Review by Leslie Byron Pitt

Moments after the title credits for Everybody Wants Some pop on the screen, it’s clear to many that College was never like this. But director Richard Linklater’s latest feature is the type of coming of age film that allows a few viewers to wallow into the fantasy that this college is what they wish it would be.

Considered a spiritual successor to the hazy 70’s set cult hit Dazed and Confused (1993), Everybody Wants Some, also feels like a continuation of Linklater’s critically acclaimed hit Boyhood (2012), despite its 80’s setting. Where Boyhood ended with its main character looking forward towards further education, Everybody Wants Some drops us three days before the start of the college year. Jake (Blake Jenner) is the hot shot pitcher who is starting a baseball scholarship at a Texas university. Over the course of three days Jake and his teammates navigate sub-cultures and contemplate their identities as competitors as well as people.

Feminist writings of Everybody Wants Some will certainly be eyebrow raising reads. Linklater makes no apologies for making the film a rowdy (and funny) guys feature. A film with an ample amount of “male bonding” (drinking and hooking up), this loosey goosey, plot-light, party-heavy film is a brash portrayal of youthful masculinity. Something that Linklater has often enjoyed toying with. These jocks pour over the scantily clad girls as much as the debate locker room superstitions.  Yes, they have that trademark Linklater pontificating, but it’s hard not to see many of the guys as Steve Stiflers with more a few more IQ points. Strangely, this isn’t necessarily a bad thing. The care free love of babes, beers and baseball is quite invigorating in an age where we’re so quick to cater to audience sensitivity. Everybody Wants Some is good at infiltrating the aspects which make these guys charismatic. In the same way that Jesse’s portentous edges are sanded down by his overall sweetness in Before Sunrise (1995), these Jocks, who are willing to interact with other sub-cultures as well as dig into their competitive nature, are miles ahead of the 80’s bullies that populated the film culture at that exact time.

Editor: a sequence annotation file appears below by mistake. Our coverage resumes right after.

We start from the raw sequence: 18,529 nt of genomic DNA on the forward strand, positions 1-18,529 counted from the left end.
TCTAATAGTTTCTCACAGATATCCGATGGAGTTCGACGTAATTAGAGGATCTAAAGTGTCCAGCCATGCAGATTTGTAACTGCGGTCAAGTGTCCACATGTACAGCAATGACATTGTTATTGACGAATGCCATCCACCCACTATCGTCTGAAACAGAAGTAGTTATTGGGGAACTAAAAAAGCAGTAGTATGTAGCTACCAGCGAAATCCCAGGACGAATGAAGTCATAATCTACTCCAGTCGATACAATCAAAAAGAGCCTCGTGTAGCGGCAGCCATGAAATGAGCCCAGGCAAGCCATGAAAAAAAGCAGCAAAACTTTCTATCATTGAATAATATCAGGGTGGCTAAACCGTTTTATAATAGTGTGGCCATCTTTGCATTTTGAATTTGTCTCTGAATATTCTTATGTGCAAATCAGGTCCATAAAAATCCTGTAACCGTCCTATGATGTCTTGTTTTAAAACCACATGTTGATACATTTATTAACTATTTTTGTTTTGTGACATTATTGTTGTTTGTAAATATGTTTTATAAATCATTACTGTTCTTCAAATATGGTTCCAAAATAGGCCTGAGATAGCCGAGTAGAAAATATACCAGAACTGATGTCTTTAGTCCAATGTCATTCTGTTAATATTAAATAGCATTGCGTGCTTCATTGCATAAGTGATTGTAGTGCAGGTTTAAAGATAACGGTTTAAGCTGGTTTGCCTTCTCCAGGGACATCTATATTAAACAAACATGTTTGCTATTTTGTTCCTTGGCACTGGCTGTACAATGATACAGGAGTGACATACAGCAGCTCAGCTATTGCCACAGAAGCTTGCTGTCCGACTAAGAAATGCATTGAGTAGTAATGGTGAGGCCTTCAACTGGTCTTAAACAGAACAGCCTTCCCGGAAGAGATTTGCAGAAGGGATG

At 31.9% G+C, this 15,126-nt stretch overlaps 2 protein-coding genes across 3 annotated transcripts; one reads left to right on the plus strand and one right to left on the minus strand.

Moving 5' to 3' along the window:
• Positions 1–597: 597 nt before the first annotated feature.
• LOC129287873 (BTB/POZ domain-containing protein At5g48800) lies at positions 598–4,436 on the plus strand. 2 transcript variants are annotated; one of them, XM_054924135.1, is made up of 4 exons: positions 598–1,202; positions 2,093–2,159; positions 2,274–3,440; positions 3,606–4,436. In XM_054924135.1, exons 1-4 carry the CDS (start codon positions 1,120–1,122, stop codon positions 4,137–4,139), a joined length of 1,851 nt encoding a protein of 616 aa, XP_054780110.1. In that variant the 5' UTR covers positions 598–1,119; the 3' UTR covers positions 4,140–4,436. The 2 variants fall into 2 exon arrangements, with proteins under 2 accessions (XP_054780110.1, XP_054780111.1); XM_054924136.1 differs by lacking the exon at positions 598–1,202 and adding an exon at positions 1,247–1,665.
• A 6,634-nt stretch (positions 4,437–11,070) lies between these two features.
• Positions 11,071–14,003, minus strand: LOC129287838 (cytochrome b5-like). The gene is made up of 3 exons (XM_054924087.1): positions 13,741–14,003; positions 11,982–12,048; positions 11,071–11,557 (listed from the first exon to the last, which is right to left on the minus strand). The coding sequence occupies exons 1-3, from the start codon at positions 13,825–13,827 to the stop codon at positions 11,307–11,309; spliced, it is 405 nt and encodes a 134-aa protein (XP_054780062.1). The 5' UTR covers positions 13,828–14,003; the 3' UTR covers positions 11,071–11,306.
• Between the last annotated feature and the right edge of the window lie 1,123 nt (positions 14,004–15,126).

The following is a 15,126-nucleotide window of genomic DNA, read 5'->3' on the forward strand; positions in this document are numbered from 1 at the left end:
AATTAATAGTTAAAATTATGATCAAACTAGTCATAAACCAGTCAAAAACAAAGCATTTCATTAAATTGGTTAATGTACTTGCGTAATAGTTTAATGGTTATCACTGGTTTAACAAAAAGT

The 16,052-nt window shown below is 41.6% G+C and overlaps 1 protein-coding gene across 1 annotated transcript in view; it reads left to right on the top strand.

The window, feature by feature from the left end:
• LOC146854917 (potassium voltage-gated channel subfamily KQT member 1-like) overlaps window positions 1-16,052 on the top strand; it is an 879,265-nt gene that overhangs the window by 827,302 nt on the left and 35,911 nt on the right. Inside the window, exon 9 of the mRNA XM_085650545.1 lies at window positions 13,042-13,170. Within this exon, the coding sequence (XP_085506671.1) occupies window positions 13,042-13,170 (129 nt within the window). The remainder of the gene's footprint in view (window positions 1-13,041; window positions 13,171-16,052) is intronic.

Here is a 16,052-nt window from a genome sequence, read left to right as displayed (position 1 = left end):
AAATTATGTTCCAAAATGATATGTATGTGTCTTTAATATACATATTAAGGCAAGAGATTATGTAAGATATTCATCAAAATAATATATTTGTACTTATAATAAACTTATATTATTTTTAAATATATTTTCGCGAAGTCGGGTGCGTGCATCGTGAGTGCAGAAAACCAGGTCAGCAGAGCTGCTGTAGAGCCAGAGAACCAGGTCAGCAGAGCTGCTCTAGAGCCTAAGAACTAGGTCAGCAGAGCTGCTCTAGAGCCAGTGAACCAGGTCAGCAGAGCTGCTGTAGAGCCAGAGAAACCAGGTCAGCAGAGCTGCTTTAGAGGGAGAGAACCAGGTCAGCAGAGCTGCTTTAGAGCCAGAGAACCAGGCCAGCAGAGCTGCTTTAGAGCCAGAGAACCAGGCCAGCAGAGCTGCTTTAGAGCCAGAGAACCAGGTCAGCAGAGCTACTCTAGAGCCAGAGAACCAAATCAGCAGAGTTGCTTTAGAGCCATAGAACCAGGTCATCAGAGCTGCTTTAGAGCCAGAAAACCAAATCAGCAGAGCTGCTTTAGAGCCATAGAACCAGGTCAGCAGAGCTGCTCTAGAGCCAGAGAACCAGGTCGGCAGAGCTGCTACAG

Really, Everybody Wants Some is a chance for Linklater to explore the mystique of male behaviour and rituals as done before with his magnum opus of Boyhood as well as “lesser” features such as Tape (2001). It’s immensely easy to frown upon this as yet another simple male coming of age tale. Indeed the differences between Linklater’s jocks and motley crews featured in so many films are minuscule. However, Linklater’s film excels in making his bunch a group you would have actually enjoyed hanging with at university. Drenched in Shane F. Kelly’s warm cinematography and fuelled by an eclectic retro soundtrack to die for, Everybody Wants Some doesn’t reinvent the wheel of college movies, but it’s more than happy to keep the laughs and loves turning.

Everybody Wants Some is out in cinemas on the 13th May

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